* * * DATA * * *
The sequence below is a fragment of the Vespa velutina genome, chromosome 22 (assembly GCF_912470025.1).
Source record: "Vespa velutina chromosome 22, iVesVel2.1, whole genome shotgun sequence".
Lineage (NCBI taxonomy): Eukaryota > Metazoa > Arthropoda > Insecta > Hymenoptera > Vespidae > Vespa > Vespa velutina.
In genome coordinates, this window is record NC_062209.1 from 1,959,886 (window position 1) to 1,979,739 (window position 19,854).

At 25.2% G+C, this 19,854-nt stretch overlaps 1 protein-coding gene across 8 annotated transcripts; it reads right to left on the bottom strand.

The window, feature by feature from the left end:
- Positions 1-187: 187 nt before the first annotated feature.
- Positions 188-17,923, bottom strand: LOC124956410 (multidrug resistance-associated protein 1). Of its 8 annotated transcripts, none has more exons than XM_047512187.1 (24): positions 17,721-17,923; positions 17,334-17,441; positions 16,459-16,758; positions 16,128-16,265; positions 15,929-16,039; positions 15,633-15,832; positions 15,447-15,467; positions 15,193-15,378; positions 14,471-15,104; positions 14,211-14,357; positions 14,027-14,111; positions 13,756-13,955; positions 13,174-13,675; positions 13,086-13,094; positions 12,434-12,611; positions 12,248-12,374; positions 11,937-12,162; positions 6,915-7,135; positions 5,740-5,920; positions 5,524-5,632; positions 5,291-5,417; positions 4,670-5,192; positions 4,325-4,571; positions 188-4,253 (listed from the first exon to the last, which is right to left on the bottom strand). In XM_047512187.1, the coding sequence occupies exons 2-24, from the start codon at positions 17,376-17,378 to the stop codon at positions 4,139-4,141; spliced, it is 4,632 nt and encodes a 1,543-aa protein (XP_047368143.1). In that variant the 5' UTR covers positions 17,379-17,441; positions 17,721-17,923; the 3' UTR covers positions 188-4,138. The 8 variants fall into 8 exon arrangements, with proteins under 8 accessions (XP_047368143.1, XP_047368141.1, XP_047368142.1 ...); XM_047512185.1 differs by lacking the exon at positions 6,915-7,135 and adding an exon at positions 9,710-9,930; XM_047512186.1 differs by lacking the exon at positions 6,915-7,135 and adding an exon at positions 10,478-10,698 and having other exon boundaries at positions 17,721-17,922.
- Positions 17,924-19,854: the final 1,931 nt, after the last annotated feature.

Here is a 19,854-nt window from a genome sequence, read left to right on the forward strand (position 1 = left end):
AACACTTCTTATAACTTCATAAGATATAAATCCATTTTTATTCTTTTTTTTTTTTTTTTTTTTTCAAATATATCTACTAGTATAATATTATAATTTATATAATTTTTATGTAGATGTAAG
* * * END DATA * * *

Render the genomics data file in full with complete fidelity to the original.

The sequence below is a fragment of the Vespa velutina genome, chromosome 22 (assembly GCF_912470025.1).
Source record: "Vespa velutina chromosome 22, iVesVel2.1, whole genome shotgun sequence".
Lineage (NCBI taxonomy): Eukaryota > Metazoa > Arthropoda > Insecta > Hymenoptera > Vespidae > Vespa > Vespa velutina.
In genome coordinates, this window is record NC_062209.1 from 1,959,886 (window position 1) to 1,979,739 (window position 19,854).

At 25.2% G+C, this 19,854-nt stretch overlaps 1 protein-coding gene across 8 annotated transcripts; it reads right to left on the bottom strand.

The window, feature by feature from the left end:
- Positions 1-187: 187 nt before the first annotated feature.
- Positions 188-17,923, bottom strand: LOC124956410 (multidrug resistance-associated protein 1). Of its 8 annotated transcripts, none has more exons than XM_047512187.1 (24): positions 17,721-17,923; positions 17,334-17,441; positions 16,459-16,758; positions 16,128-16,265; positions 15,929-16,039; positions 15,633-15,832; positions 15,447-15,467; positions 15,193-15,378; positions 14,471-15,104; positions 14,211-14,357; positions 14,027-14,111; positions 13,756-13,955; positions 13,174-13,675; positions 13,086-13,094; positions 12,434-12,611; positions 12,248-12,374; positions 11,937-12,162; positions 6,915-7,135; positions 5,740-5,920; positions 5,524-5,632; positions 5,291-5,417; positions 4,670-5,192; positions 4,325-4,571; positions 188-4,253 (listed from the first exon to the last, which is right to left on the bottom strand). In XM_047512187.1, the coding sequence occupies exons 2-24, from the start codon at positions 17,376-17,378 to the stop codon at positions 4,139-4,141; spliced, it is 4,632 nt and encodes a 1,543-aa protein (XP_047368143.1). In that variant the 5' UTR covers positions 17,379-17,441; positions 17,721-17,923; the 3' UTR covers positions 188-4,138. The 8 variants fall into 8 exon arrangements, with proteins under 8 accessions (XP_047368143.1, XP_047368141.1, XP_047368142.1 ...); XM_047512185.1 differs by lacking the exon at positions 6,915-7,135 and adding an exon at positions 9,710-9,930; XM_047512186.1 differs by lacking the exon at positions 6,915-7,135 and adding an exon at positions 10,478-10,698 and having other exon boundaries at positions 17,721-17,922.
- Positions 17,924-19,854: the final 1,931 nt, after the last annotated feature.

Here is a 19,854-nt window from a genome sequence, read left to right on the forward strand (position 1 = left end):
AACACTTCTTATAACTTCATAAGATATAAATCCATTTTTATTCTTTTTTTTTTTTTTTTTTTTTCAAATATATCTACTAGTATAATATTATAATTTATATAATTTTTATGTAGATGTAAG